The film starts with a modern-day scene in the arctic, the discovery of a downed plane, and a suspiciously familiar shield (if you've seen Iron Man 2 and the Captain America trailers). We skip back to 1941 and go through Cap's entire origin story until he crashes the plane. The movie ends with Steve Rogers waking up in a hospital bed and discovering that he's not in Kansas the 1940s anymore. Normally I don't have much patience with frame stories like this, because I feel the frame is generally unnecessary, but in this case I like it. That first scene sets up a mystery and a sense of anticipation that lurks in the background for the rest of the film, and the final scene establishes more or less where the Marvel movie-verse is going to go next. Take those scenes out, and you're left with a run-of-the-mill origin story with a definite conclusion that necessitates a lot of explanation when The Avengers comes out. I'd have less patience with a "yeah, so we found him and unthawed him" scene in Avengers than I generally do with frame stories.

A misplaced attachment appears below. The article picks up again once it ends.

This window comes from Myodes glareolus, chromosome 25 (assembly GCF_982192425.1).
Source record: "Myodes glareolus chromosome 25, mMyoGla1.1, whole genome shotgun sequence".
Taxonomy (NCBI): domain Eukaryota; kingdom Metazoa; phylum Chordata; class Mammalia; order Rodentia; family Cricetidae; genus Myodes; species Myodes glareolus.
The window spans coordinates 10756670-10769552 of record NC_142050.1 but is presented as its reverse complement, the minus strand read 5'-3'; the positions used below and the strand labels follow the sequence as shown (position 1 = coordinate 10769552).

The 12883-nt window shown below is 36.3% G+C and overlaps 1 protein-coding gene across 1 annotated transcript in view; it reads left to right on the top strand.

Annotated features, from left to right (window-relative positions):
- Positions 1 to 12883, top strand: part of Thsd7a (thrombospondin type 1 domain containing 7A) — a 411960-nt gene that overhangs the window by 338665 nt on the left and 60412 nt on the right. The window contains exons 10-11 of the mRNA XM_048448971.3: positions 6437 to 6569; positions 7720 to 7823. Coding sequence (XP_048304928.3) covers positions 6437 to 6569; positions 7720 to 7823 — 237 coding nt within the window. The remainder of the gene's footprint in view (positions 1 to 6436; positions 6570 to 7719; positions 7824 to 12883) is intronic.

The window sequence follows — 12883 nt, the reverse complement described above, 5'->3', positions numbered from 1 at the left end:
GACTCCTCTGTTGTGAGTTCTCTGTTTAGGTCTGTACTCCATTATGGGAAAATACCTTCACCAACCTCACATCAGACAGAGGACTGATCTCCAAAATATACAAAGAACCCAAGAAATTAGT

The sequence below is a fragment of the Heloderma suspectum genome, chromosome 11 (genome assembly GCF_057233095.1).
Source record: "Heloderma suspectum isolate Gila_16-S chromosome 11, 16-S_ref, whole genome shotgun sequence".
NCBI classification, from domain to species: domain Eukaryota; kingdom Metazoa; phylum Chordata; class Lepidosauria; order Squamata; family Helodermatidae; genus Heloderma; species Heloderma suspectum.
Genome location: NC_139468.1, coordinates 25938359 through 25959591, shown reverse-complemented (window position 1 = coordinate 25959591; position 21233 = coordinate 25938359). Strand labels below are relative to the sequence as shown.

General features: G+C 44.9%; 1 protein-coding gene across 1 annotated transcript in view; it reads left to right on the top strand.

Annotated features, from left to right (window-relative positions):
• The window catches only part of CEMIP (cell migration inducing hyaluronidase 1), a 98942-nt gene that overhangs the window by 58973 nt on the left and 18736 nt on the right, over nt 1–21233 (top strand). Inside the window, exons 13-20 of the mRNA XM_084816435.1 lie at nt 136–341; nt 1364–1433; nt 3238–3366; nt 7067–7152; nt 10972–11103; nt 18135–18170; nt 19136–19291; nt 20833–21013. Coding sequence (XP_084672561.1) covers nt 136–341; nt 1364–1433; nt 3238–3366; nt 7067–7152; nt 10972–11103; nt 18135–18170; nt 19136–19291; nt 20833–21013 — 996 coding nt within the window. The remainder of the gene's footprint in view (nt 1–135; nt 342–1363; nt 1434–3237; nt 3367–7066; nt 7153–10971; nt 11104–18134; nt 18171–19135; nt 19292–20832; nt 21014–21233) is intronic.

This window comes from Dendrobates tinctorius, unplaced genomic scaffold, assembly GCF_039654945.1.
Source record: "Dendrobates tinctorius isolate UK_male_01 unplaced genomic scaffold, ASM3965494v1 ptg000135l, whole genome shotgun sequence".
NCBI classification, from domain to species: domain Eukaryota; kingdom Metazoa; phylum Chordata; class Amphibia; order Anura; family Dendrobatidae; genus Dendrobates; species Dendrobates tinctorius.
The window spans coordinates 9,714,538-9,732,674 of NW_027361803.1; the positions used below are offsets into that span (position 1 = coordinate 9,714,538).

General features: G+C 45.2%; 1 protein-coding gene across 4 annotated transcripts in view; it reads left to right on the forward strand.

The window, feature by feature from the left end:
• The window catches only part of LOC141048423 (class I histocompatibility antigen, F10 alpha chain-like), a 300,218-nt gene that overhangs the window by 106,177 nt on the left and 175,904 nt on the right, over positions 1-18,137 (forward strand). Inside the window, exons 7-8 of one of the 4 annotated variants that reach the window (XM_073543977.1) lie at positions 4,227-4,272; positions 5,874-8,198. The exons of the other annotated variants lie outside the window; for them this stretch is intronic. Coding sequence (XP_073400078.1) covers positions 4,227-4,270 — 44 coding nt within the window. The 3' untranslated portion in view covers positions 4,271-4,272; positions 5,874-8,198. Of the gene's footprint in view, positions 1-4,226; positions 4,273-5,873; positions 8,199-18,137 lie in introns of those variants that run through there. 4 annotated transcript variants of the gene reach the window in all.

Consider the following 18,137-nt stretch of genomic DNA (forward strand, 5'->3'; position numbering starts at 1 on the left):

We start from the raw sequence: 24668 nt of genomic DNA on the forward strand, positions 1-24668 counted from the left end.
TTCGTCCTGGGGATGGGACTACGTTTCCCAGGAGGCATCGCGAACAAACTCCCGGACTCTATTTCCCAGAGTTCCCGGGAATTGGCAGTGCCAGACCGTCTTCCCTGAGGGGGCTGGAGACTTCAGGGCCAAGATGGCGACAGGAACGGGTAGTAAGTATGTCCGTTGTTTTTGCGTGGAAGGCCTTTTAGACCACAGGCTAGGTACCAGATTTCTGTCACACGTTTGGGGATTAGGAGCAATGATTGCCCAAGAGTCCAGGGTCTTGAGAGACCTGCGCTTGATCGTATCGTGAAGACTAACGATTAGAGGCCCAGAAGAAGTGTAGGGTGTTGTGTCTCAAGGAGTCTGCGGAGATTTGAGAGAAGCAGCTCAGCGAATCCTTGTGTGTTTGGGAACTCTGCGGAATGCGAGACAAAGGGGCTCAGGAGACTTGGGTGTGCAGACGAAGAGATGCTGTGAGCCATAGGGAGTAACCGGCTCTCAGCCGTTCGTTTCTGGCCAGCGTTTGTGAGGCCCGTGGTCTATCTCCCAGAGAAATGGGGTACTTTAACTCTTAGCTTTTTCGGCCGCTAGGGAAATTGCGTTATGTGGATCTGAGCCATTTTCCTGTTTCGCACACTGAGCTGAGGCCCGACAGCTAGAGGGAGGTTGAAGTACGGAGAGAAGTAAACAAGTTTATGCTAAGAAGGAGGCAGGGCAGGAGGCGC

The origin story itself is pretty standard. Steve Rogers tries and fails multiple times to enlist, is taken under the wing of a scientist and brought into a super-soldier program, and proves himself and is rewarded with enhancement. He metaphorically stumbles around a while trying to find something useful to do, then becomes a badass hero who destroys Nazi facilities with a crack team of soldiers. He finally ends up in a one-to-one fight with his nemesis, the Red Skull.